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Chicano-Hispano student to leave legacy of success


Randy Metcalf
Arizona Daily Wildcat

Mexican American studies senior Maria M. Rodriguez stands in front of Old Main yesterday. Rodriguez is being recognized for all of her achievements and leadership roles while at the UA.

By La Monica Everett-Haynes
Arizona Daily Wildcat,
February 10, 2000
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MarÁa RodrÁguez's colleagues agree that her boundless spirit - strong, vocal and intense - contributes to her persistent enthusiasm and pride in helping both the Tucson and UA communities.

"She was always very positive, very proactive, very caring, very warm and very passionate about the things she was doing," said Jim Drnek, associate dean of students and Associate Students of the University of Arizona advisor.

"It's been quite wonderful knowing MarÁa for the last two years - she was one of the first (ASUA) senators I know who jumped onto social tolerance," Drnek said, adding that RodrÁguez feels it is everyone's social responsibility to be tolerant of those who are different.

Her involvement in community outreach, American Indian student retention, church commitment and a New Start participant - RodrÁguez's resume screams leadership as though it had been written in bold red letters, several agreed.

RodrÁguez, a Mexican American studies senior, has been vice president of Movimiento Estudiantil Chicano de Aztlan, a co-coordinator for the Chicano-Hispano poetry group, an ASUA senator and the community developer for ASUA - a newly developed position.

She has also coordinated city and nationwide events.

"To me, well-rounded is stuffing stockings for little kids, involvement in student government, reading to kids, volunteering - it takes community, family and dedication," RodrÁguez said.

"With the experiences that came to me, I think different than I did prior to these experiences," she said.

RodrÁguez, a Tucson native, is the youngest and only girl of four children and is a first generation college student.

RodrÁguez said her tendency to come off as an over-achiever is largely because she is genuinely compassionate towards others.

She said she is working in conjunction with the UA, the Tucson Unified School District and her office of tribal development to strengthen retention rates among American Indian students.

"Junior high students through TUSD were interested in putting together this conference. I got a call, and we put it together," RodrÁguez said.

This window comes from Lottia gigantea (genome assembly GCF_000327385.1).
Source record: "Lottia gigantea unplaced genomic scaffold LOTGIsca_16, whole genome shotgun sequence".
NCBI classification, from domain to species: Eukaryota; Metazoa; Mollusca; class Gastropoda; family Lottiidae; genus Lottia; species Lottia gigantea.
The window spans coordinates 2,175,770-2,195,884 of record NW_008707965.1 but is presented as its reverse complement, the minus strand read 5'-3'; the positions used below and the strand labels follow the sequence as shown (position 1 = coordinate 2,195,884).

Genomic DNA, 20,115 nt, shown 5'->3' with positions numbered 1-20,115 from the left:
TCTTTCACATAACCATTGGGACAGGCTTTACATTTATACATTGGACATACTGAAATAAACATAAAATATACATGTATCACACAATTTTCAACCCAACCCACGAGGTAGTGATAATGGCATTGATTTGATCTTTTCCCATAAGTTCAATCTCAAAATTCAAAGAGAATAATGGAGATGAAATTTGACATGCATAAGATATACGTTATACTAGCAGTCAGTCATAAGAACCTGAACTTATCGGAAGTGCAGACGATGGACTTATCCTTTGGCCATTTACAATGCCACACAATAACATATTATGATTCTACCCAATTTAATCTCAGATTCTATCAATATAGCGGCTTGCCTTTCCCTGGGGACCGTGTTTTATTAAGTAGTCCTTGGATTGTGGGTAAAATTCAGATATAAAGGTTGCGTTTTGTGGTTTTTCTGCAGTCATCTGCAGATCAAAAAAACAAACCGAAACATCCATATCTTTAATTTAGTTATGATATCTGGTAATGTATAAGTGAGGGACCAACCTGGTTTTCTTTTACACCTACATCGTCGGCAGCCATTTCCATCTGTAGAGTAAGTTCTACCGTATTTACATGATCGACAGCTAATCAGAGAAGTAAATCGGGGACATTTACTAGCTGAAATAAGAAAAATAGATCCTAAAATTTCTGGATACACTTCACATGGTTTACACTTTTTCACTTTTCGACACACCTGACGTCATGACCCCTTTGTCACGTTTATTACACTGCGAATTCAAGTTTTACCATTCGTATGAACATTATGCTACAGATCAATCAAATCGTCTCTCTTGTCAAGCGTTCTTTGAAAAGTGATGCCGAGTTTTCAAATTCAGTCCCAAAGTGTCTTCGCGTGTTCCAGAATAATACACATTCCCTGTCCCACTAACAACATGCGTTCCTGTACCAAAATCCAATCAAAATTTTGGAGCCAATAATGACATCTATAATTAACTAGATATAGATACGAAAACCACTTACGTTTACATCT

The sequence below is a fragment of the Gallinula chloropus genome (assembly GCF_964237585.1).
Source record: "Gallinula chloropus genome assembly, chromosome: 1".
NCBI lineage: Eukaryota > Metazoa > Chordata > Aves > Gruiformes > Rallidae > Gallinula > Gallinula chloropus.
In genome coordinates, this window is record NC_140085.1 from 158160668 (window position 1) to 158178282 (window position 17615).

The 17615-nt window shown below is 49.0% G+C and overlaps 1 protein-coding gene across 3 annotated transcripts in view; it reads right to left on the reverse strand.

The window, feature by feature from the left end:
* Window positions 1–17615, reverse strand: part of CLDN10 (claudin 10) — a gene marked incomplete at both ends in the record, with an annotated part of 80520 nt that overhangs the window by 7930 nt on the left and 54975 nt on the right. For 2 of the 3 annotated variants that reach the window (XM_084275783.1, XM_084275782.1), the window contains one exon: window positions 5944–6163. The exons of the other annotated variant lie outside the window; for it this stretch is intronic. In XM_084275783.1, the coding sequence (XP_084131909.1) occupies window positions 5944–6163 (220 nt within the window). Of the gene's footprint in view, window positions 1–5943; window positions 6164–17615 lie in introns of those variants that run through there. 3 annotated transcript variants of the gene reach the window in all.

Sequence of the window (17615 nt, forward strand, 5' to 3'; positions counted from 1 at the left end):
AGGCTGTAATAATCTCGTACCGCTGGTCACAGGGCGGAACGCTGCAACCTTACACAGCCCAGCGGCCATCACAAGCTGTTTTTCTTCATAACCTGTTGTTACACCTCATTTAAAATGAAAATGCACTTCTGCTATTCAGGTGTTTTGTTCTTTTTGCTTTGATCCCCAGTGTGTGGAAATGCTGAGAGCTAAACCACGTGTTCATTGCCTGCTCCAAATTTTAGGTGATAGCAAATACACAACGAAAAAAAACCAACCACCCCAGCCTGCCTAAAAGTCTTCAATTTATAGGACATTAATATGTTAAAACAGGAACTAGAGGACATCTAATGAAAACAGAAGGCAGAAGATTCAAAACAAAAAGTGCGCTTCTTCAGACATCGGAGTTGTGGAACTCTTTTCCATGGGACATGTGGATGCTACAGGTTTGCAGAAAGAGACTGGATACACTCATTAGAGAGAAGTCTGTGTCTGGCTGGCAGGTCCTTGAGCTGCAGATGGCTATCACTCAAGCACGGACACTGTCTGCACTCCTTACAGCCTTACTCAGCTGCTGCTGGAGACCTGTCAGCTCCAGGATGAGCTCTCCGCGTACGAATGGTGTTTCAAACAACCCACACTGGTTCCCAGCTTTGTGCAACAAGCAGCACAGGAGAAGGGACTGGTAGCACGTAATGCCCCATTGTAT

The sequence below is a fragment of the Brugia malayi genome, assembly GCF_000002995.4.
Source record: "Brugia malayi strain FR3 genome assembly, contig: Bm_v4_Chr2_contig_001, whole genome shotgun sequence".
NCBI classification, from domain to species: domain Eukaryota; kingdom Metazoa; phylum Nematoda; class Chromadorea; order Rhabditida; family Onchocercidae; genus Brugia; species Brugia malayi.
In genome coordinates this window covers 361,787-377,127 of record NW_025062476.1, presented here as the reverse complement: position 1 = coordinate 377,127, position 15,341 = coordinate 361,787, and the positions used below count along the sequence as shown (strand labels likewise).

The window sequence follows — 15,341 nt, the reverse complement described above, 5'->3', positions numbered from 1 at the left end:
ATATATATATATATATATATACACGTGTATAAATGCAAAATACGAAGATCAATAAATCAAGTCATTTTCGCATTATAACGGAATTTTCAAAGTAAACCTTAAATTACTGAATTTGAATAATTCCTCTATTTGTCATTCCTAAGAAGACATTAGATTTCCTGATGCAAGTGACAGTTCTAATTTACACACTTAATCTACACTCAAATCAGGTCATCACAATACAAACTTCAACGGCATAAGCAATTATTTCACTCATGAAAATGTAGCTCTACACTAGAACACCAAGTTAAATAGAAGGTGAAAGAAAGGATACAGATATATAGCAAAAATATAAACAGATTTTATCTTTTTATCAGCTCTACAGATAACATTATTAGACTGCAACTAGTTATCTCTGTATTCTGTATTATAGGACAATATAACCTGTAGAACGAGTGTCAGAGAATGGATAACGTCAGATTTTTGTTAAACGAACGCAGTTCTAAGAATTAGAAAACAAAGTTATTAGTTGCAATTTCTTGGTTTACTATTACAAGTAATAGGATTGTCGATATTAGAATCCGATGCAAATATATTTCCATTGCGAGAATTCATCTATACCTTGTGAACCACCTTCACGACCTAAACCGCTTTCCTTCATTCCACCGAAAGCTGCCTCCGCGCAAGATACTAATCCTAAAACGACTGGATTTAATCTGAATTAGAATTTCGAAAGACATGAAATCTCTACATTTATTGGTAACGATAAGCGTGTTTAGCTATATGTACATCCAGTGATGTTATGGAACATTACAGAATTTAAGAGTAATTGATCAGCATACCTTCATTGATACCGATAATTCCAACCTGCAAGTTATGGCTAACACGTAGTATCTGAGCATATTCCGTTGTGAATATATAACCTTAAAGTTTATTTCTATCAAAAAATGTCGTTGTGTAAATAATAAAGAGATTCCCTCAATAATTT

RodrÁguez said she didn't have to help coordinate the conference, but taking the initiative in community involvement with youth members helps them to feel open and welcomed.

"It would have happened anyway, but they would have had to go through a lot of red tape," she said.

"But when you have someone designated for community development, it is less intimidating."

The Native American Youth Conference will take place late next month.

Jose Figueroa, advisor for Tribal Images Youth Council in the TUSD, said she led the group in organizing the meeting.

"She has been a very good asset to helping us out because she is willing to do anything possible to help people out" Figueroa said.

"She's got a wonderful attitude, very gung-ho, very energetic and her attitude toward helping kids and the community is really good," he said.

RodrÁguez said her favorite quote - "Everything that I did in my life, I caught hell for it," by Earl Warren, former chief justice of the U.S. Supreme Court - tells her life's story.

"My brother sent it to me in an e-mail and said this quote is perfect for you because some things I do people don't approve," she said.

Like Warren, she said she strives to make positive changes from within.

Armando Valenzuela, program coordinator for Chicano-Hispano Student Affairs, said he agrees that RodrÁguez takes hold of her ambitions and sets them to use, regardless to opposition.

"I think MarÁa is a good example of a role model for Chicano and Hispanic students because she is hard-working, dedicated to her work and she's willing to stand up for her rights and the rights of others," Valenzuela said.

He added that RodrÁguez is one of the few students who constantly volunteers at the center and is a liaison between the UA and the Chicano population in Tucson.

A nominee for the Freeman Medal, the Robie Medal and the Nugent Award - all awards for seniors - RodrÁguez said she hopes her diversity of interests and knowledge will serve her well in the job market after graduation.

Her colleagues aren't worried because they say she has the attitude and ambition.

"The thing that strikes me the most about MarÁa is when you are with her, she makes you feel like you are the center of the world," said Drnek.

"She's really into the person she's interacting with, and she makes you feel very comfortable about yourself - there can be nothing else going on as far as she's concerned."

La Monica Everett-Haynes can be reached at city@wildcat.arizona.edu.

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